This resulted in a bank run on Anchor resulting in a crash that caused a $200 billion decline in the overall cryptocurrency market cap in just a couple of days. The attempted solution, namely the TerraClassicUSD which was created by the Terra hard fork, hasn’t fared much better, and as on July 13 2022 each coin was valued at around $0.04 according to CoinMarketCap. Many people lost their life savings as a result.
The day the founder died
A tail as old as crypto, and nowadays less common, is when people lose private keys to their wallets, either by accidentally throwing away their hard drive, forgetting their password, or similar. But then there was the case of QuadrigaCX, where the founder Gerald Corron passed away in December 2018 leaving no one with the passwords to the cold-storage wallets that were on his laptop, effectively blocking over 110,000 Quadriga HODLers from ever gaining access to their crypto again.
He had intended to set up a ‘Dead Man’s Switch’ to be sent shortly after his passing but had never gotten around to it. This caused those HODLers an accumulated loss of around $200 million. This resulted in the company’s official declaration of bankruptcy in April 2019. Ouch.
The 2018 crypto crash
2017 was arguably the year of ‘the rise of crypto’ which resulted in the price of BTC rising by nearly 20% from the beginning of the year to its all-time high of $19,783 in December. But then the bubble burst. It continued to decline throughout 2018 until it was down to $3,743 by December 2018.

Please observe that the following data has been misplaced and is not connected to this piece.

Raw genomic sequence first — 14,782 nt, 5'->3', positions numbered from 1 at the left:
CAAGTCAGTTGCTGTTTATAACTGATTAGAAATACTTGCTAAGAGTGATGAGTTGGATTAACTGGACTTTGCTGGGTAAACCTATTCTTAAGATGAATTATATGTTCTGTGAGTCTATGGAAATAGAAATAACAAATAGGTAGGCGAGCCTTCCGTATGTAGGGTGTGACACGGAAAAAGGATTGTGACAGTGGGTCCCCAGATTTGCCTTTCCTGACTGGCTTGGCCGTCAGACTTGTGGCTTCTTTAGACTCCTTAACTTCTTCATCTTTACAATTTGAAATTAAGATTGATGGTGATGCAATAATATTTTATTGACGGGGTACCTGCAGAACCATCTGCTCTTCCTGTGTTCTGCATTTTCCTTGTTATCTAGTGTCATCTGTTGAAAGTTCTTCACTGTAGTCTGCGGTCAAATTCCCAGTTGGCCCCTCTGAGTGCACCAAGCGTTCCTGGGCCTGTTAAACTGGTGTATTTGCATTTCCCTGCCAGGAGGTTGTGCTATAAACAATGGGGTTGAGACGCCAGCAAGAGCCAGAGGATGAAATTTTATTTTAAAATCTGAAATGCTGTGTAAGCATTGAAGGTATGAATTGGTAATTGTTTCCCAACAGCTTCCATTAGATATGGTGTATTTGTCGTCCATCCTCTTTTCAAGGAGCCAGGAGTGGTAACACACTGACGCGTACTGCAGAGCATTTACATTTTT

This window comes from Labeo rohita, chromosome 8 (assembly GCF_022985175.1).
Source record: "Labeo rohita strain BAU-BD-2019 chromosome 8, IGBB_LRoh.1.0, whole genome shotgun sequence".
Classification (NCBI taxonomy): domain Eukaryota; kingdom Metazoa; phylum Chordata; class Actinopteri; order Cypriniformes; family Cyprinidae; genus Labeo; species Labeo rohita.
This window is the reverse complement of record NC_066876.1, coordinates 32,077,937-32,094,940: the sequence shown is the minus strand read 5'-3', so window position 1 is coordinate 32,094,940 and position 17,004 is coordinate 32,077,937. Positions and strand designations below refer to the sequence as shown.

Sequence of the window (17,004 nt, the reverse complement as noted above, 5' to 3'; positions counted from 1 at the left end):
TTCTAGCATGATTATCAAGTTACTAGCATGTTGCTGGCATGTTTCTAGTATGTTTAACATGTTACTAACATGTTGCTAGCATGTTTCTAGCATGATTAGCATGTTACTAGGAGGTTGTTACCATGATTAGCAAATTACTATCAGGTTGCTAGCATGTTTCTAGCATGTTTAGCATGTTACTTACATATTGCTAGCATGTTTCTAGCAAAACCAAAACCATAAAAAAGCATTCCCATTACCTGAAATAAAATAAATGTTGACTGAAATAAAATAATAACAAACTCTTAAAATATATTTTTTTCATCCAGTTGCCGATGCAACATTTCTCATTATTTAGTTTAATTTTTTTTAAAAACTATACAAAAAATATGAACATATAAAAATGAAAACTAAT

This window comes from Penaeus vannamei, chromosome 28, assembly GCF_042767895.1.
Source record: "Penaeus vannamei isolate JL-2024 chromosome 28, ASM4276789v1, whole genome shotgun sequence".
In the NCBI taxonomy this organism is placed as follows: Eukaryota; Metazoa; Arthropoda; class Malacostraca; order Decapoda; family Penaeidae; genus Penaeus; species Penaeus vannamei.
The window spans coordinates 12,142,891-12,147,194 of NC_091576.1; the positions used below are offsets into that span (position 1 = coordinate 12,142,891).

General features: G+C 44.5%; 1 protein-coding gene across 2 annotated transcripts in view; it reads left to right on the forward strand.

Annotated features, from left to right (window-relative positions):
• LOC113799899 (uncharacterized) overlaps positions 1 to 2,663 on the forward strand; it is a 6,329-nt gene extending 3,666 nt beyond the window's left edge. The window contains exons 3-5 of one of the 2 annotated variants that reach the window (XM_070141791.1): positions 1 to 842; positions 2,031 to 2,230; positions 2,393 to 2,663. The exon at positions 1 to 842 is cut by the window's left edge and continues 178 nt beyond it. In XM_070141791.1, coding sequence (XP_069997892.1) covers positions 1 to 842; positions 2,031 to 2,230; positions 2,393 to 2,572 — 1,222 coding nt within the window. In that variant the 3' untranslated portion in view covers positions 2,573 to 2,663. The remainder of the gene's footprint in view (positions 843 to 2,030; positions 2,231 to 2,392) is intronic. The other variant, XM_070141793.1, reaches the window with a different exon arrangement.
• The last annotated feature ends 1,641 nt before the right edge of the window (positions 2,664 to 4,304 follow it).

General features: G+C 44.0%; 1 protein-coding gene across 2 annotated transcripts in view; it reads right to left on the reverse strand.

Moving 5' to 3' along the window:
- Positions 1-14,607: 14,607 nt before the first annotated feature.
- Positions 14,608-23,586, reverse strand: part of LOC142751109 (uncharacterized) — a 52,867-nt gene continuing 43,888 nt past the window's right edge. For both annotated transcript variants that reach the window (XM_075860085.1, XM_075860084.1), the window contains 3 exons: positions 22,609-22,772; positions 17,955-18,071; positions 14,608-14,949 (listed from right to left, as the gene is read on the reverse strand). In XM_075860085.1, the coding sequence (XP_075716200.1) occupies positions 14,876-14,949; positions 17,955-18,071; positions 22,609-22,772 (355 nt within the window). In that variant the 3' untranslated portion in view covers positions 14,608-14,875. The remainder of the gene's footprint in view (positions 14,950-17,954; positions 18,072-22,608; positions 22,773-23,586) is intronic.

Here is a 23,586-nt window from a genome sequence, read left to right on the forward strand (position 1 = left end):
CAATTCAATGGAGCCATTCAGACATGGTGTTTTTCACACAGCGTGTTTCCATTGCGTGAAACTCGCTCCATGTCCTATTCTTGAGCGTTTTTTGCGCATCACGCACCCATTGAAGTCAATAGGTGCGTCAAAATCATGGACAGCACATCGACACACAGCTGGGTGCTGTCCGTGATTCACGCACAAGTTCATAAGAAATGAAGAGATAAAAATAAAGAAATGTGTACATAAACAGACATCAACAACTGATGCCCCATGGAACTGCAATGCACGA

While long-time HODLers who had been holding on throughout the rollercoaster ride were ok, many new investors who had bought into the meteoric rise of BTC felt the pain almost immediately, especially if they had made the mistake of buying at that crucial ATH, as within 5 days the price had already dropped to $13,832.
Many people have different theories as to why this is so, with the Professor of Finance from the University of Texas, John Griffin, who specializes in fraud identification, writing a paper outlining how this was due to deliberate price manipulation by the use of Tether.
The OneCoin ponzi scheme
Confirmed professional scam artist, Ruja Ignatova, somehow managed to run a long-term Ponzi scheme called ‘OneCoin’ between 2014-2017 without arousing suspicion. That is until she ran off after cashing out $500 million of funds from the platform.
As yet, there has been no trace found of her or her family. As the crypto is now worth approximately 4 billion USD, even the FBI has taken note and is offering a $100,000 reward to anyone who provides relevant information on her whereabouts.